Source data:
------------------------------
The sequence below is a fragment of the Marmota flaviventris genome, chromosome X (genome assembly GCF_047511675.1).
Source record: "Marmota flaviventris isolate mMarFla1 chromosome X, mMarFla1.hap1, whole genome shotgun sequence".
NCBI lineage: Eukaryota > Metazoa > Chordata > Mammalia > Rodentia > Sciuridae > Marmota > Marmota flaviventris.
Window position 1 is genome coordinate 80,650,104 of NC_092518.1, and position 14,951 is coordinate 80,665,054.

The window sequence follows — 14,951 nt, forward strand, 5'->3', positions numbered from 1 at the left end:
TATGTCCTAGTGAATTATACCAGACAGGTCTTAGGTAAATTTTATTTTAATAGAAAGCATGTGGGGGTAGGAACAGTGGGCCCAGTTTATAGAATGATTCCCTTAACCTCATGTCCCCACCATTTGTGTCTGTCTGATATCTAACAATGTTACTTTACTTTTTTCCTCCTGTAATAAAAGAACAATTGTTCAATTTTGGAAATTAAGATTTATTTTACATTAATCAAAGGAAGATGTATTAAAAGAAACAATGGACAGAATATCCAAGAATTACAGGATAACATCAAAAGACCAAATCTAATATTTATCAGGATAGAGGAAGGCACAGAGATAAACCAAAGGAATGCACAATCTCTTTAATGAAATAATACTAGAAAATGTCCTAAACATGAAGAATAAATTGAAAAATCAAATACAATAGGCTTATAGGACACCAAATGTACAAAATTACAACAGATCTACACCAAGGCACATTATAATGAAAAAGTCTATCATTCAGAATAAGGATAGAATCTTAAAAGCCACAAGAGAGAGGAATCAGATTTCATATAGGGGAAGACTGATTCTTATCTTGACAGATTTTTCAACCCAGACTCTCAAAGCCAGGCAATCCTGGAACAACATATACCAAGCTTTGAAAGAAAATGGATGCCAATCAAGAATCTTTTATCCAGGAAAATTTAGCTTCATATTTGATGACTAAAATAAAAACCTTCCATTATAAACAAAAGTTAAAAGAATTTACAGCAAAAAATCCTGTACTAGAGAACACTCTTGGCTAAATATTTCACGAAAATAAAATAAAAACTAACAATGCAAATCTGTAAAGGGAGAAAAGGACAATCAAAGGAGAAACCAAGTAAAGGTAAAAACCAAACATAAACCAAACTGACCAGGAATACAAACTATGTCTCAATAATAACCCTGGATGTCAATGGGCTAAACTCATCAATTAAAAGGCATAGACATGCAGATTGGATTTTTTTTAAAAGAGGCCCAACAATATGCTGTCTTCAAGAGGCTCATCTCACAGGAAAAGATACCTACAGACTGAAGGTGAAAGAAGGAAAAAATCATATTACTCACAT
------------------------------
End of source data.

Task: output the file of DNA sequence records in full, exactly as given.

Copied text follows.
The sequence below is a fragment of the Marmota flaviventris genome, chromosome X (genome assembly GCF_047511675.1).
Source record: "Marmota flaviventris isolate mMarFla1 chromosome X, mMarFla1.hap1, whole genome shotgun sequence".
NCBI lineage: Eukaryota > Metazoa > Chordata > Mammalia > Rodentia > Sciuridae > Marmota > Marmota flaviventris.
Window position 1 is genome coordinate 80,650,104 of NC_092518.1, and position 14,951 is coordinate 80,665,054.

The window sequence follows — 14,951 nt, forward strand, 5'->3', positions numbered from 1 at the left end:
TATGTCCTAGTGAATTATACCAGACAGGTCTTAGGTAAATTTTATTTTAATAGAAAGCATGTGGGGGTAGGAACAGTGGGCCCAGTTTATAGAATGATTCCCTTAACCTCATGTCCCCACCATTTGTGTCTGTCTGATATCTAACAATGTTACTTTACTTTTTTCCTCCTGTAATAAAAGAACAATTGTTCAATTTTGGAAATTAAGATTTATTTTACATTAATCAAAGGAAGATGTATTAAAAGAAACAATGGACAGAATATCCAAGAATTACAGGATAACATCAAAAGACCAAATCTAATATTTATCAGGATAGAGGAAGGCACAGAGATAAACCAAAGGAATGCACAATCTCTTTAATGAAATAATACTAGAAAATGTCCTAAACATGAAGAATAAATTGAAAAATCAAATACAATAGGCTTATAGGACACCAAATGTACAAAATTACAACAGATCTACACCAAGGCACATTATAATGAAAAAGTCTATCATTCAGAATAAGGATAGAATCTTAAAAGCCACAAGAGAGAGGAATCAGATTTCATATAGGGGAAGACTGATTCTTATCTTGACAGATTTTTCAACCCAGACTCTCAAAGCCAGGCAATCCTGGAACAACATATACCAAGCTTTGAAAGAAAATGGATGCCAATCAAGAATCTTTTATCCAGGAAAATTTAGCTTCATATTTGATGACTAAAATAAAAACCTTCCATTATAAACAAAAGTTAAAAGAATTTACAGCAAAAAATCCTGTACTAGAGAACACTCTTGGCTAAATATTTCACGAAAATAAAATAAAAACTAACAATGCAAATCTGTAAAGGGAGAAAAGGACAATCAAAGGAGAAACCAAGTAAAGGTAAAAACCAAACATAAACCAAACTGACCAGGAATACAAACTATGTCTCAATAATAACCCTGGATGTCAATGGGCTAAACTCATCAATTAAAAGGCATAGACATGCAGATTGGATTTTTTTTAAAAGAGGCCCAACAATATGCTGTCTTCAAGAGGCTCATCTCACAGGAAAAGATACCTACAGACTGAAGGTGAAAGAAGGAAAAAATCATATTACTCACAT